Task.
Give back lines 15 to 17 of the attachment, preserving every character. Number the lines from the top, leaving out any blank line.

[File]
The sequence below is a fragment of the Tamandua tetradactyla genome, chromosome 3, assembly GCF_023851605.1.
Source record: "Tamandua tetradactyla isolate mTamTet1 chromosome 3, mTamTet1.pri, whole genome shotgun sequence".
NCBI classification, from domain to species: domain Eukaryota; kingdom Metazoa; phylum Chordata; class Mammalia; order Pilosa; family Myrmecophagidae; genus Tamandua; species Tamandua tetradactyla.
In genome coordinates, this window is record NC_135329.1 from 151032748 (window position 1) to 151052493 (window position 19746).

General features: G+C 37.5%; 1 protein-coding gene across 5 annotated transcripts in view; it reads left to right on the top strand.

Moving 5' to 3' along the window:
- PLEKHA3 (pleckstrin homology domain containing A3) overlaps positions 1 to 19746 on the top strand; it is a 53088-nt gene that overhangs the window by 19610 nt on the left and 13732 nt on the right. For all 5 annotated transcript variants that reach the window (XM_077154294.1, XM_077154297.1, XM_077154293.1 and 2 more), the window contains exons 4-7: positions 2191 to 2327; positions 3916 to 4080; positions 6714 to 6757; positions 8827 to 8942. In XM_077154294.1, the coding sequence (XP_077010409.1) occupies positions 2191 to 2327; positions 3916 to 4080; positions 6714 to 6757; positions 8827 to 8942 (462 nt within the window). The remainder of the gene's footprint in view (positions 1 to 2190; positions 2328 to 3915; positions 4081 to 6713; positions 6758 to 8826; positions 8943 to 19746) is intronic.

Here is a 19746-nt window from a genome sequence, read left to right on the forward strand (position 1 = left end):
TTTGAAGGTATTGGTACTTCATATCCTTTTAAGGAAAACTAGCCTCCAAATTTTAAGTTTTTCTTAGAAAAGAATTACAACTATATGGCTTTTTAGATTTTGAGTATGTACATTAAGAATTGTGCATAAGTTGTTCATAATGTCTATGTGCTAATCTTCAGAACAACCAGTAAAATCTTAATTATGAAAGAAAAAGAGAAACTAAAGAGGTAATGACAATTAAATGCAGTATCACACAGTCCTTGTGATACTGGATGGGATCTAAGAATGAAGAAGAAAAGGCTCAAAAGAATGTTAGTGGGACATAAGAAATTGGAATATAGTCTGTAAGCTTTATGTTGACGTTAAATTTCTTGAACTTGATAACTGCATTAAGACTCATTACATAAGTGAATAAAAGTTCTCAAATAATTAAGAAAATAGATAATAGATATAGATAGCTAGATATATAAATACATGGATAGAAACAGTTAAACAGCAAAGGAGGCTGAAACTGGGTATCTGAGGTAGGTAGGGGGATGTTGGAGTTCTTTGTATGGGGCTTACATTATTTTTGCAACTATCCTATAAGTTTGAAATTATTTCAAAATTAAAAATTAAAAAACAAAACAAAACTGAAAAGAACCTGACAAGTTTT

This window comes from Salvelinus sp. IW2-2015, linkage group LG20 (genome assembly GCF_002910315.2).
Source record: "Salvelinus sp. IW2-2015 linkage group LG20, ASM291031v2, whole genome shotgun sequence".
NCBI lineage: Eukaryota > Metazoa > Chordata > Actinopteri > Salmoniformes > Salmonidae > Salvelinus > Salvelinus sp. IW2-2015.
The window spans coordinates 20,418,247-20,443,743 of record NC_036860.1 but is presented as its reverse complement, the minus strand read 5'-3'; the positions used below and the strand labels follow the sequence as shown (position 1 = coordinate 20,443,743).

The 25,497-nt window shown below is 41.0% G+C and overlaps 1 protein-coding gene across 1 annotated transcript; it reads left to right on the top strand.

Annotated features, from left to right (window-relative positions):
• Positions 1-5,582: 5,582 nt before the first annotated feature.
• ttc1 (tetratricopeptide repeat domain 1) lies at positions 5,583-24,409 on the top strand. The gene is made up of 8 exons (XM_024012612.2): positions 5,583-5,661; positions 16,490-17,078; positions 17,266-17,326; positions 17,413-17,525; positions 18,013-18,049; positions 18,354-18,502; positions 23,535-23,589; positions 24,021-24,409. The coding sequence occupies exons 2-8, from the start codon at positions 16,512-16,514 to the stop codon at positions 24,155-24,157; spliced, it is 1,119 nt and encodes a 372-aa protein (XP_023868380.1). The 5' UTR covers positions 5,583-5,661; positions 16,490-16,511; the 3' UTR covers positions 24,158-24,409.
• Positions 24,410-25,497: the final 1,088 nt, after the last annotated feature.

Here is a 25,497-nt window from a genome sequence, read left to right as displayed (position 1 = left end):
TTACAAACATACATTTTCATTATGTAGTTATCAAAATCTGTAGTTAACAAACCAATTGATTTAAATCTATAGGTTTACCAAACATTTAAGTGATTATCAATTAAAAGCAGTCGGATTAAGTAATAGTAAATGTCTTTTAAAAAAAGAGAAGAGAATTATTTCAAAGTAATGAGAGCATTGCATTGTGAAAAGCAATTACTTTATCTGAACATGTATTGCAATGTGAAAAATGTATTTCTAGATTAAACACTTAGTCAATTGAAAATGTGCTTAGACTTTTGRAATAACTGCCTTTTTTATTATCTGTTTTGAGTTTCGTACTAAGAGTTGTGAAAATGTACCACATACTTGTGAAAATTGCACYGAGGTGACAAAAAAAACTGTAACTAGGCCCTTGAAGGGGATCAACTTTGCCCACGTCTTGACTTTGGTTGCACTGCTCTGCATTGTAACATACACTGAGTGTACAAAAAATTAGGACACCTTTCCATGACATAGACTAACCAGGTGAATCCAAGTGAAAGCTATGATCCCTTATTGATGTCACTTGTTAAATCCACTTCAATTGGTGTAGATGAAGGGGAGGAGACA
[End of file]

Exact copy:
Annotated features, from left to right (window-relative positions):
• Positions 1-5,582: 5,582 nt before the first annotated feature.
• ttc1 (tetratricopeptide repeat domain 1) lies at positions 5,583-24,409 on the top strand. The gene is made up of 8 exons (XM_024012612.2): positions 5,583-5,661; positions 16,490-17,078; positions 17,266-17,326; positions 17,413-17,525; positions 18,013-18,049; positions 18,354-18,502; positions 23,535-23,589; positions 24,021-24,409. The coding sequence occupies exons 2-8, from the start codon at positions 16,512-16,514 to the stop codon at positions 24,155-24,157; spliced, it is 1,119 nt and encodes a 372-aa protein (XP_023868380.1). The 5' UTR covers positions 5,583-5,661; positions 16,490-16,511; the 3' UTR covers positions 24,158-24,409.